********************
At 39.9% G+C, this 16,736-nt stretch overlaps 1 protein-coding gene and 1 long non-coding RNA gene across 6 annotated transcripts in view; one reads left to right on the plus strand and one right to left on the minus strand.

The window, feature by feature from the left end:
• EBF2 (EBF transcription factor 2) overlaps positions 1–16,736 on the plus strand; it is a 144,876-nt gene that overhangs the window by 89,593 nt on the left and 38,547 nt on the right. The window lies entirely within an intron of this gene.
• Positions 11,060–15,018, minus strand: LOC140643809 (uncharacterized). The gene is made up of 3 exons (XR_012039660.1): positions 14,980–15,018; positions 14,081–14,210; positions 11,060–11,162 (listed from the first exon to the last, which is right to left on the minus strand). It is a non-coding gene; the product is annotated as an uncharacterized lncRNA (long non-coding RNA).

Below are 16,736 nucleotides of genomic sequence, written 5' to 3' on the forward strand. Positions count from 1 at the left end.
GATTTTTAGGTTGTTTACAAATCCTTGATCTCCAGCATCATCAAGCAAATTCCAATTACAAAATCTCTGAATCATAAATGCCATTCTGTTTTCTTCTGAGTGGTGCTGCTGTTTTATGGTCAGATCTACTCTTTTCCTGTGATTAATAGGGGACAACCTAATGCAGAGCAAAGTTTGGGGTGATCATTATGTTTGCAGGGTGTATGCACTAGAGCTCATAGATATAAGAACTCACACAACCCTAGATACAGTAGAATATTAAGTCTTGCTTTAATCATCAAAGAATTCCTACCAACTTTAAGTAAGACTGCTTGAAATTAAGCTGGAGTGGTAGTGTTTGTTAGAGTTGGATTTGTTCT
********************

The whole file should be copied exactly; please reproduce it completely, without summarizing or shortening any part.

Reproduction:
At 39.9% G+C, this 16,736-nt stretch overlaps 1 protein-coding gene and 1 long non-coding RNA gene across 6 annotated transcripts in view; one reads left to right on the plus strand and one right to left on the minus strand.

The window, feature by feature from the left end:
• EBF2 (EBF transcription factor 2) overlaps positions 1–16,736 on the plus strand; it is a 144,876-nt gene that overhangs the window by 89,593 nt on the left and 38,547 nt on the right. The window lies entirely within an intron of this gene.
• Positions 11,060–15,018, minus strand: LOC140643809 (uncharacterized). The gene is made up of 3 exons (XR_012039660.1): positions 14,980–15,018; positions 14,081–14,210; positions 11,060–11,162 (listed from the first exon to the last, which is right to left on the minus strand). It is a non-coding gene; the product is annotated as an uncharacterized lncRNA (long non-coding RNA).

Below are 16,736 nucleotides of genomic sequence, written 5' to 3' on the forward strand. Positions count from 1 at the left end.
GATTTTTAGGTTGTTTACAAATCCTTGATCTCCAGCATCATCAAGCAAATTCCAATTACAAAATCTCTGAATCATAAATGCCATTCTGTTTTCTTCTGAGTGGTGCTGCTGTTTTATGGTCAGATCTACTCTTTTCCTGTGATTAATAGGGGACAACCTAATGCAGAGCAAAGTTTGGGGTGATCATTATGTTTGCAGGGTGTATGCACTAGAGCTCATAGATATAAGAACTCACACAACCCTAGATACAGTAGAATATTAAGTCTTGCTTTAATCATCAAAGAATTCCTACCAACTTTAAGTAAGACTGCTTGAAATTAAGCTGGAGTGGTAGTGTTTGTTAGAGTTGGATTTGTTCT